The Impact of Creative Partnerships on the Wellbeing of Children and Young People

Authors: Ros McLellan, Maurice Galton, Susan Steward and Charlotte Page

Institution: University of Cambridge

Full reference: McLellan, R., Galton, M., Steward, S. and Page, C. (2012). The Impact of Creative Partnerships on the Wellbeing of Children and Young People. Newcastle: CCE

Summary of key findings

This study aimed to explore how the Creative Partnerships programme had affected student wellbeing and the degree to which creative approaches had become embedded in areas of the curriculum other than those directly involving creative practitioners.

The researchers discuss approaches to creativity and creative learning, including the Creative Partnerships programme, the notion of wellbeing and interests in measuring it, and motivation as the link between creative learning and wellbeing.

The research draws on self-determination theory (SDT) where the achievement of learning goals associated with developing expertise and metacognitive wisdom, result in a sense of psychological wellbeing through satisfaction of core needs. This theory suggests that people’s innate needs include competence, autonomy and relatedness, and the findings of this report suggest that these are the very qualities that underpin the central aim of the Creative Partnerships programme.

Important themes are discussed in the report, including student voice, school ethos, the development of creative transferable skills, the effects of performativity culture, collaborative approaches, levels of student engagement, positive relationships in the classroom, and pastoral care.

Impact on primary schools

Findings based on the analysis of the survey and case study data included the following:

  • Creative Partnerships’ approach to fostering wellbeing was radically different from that in the other case study schools. In the latter wellbeing was a means to an end whereas in Creative Partnerships schools no distinction was made between creativity and wellbeing which meant that creative learning tended to permeate the whole curriculum.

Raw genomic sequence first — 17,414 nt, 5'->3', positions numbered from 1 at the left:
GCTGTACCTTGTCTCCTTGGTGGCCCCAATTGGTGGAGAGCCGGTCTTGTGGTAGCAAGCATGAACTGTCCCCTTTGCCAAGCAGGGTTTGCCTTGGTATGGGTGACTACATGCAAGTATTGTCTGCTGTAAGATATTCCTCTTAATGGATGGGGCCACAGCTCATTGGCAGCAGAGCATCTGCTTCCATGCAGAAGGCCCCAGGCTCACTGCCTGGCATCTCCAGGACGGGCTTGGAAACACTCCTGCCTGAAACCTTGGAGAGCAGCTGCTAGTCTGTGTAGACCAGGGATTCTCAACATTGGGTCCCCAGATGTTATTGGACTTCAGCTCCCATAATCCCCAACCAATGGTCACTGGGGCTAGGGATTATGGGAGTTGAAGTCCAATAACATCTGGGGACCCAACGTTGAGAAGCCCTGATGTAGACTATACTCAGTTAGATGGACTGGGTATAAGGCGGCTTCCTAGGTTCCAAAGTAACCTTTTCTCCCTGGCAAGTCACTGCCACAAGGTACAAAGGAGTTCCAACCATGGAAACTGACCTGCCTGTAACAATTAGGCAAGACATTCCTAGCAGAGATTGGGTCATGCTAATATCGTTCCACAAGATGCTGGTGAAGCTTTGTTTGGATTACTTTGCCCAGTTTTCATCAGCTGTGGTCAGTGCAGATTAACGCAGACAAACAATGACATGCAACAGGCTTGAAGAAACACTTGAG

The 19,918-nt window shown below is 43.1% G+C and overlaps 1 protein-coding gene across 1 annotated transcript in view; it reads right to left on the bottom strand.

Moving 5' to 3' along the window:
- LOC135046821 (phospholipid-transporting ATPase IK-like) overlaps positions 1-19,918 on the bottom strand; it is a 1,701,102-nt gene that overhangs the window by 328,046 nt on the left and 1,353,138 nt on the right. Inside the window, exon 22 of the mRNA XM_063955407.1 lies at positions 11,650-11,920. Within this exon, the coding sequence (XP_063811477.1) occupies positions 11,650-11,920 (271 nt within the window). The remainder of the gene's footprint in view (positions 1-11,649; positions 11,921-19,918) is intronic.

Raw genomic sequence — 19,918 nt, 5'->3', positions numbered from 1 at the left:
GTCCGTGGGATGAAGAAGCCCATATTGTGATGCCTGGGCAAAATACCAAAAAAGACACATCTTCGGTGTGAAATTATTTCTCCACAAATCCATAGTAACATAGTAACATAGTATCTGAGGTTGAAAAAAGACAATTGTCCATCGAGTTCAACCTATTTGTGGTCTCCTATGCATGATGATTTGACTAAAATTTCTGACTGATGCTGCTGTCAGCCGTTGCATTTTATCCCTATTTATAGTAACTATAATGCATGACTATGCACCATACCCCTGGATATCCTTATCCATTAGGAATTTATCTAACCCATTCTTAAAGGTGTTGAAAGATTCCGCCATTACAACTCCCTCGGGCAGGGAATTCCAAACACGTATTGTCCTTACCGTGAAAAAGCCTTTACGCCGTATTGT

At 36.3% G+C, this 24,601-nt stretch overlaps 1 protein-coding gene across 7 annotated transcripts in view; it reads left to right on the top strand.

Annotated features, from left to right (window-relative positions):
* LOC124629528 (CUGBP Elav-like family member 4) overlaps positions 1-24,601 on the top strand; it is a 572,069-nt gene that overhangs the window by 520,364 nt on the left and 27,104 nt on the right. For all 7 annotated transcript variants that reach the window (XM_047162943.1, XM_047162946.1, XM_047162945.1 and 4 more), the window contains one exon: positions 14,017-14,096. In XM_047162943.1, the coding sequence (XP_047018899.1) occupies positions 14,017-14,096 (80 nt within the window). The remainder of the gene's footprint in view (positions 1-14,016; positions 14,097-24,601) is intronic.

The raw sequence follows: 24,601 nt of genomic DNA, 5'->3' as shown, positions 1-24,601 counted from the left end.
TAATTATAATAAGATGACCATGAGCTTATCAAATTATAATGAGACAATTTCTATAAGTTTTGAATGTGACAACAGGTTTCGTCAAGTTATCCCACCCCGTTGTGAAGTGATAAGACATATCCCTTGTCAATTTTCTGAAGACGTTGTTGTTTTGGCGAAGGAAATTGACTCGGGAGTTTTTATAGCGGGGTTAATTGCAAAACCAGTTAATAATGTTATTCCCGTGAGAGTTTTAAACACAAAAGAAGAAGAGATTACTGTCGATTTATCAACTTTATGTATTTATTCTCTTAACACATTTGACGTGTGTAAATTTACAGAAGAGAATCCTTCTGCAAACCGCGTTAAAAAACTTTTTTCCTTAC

• Student voice was crucial to promoting wellbeing and in helping students to function effectively both personally and socially. The extent to which students were able to have their views recognized and contribute to decision making had been taken further in Creative Partnerships schools.
  • There was little evidence to suggest that there was a typology of creative practices. Where differences did exist this could be attributed to the fact that Creative Partnerships schools were at different stages of their learning journey, rather than because they adopted different approaches for developing their pupils’ creativity.
  • There was little evidence that creative learning was promoted through specific ‘arts based’ approaches to learning. In all Creative Partnerships schools the emphasis was on generic pedagogies rather than pedagogic subject knowledge. Specialist knowledge and skills were only introduced when it helped students to develop their own ideas. The emphasis was mainly on helping students to think flexibly, strategically and creatively.

Impact on secondary schools

Findings based on the analysis of the survey and case study data included the following:

  • In general, the survey indicated that there were no overall differences in wellbeing between students attending Creative Partnerships schools and other schools. Issues in the matching of schools at secondary level, together with previous research indicating that variation in wellbeing scores attributable to between school differences is small, might have accounted for this finding.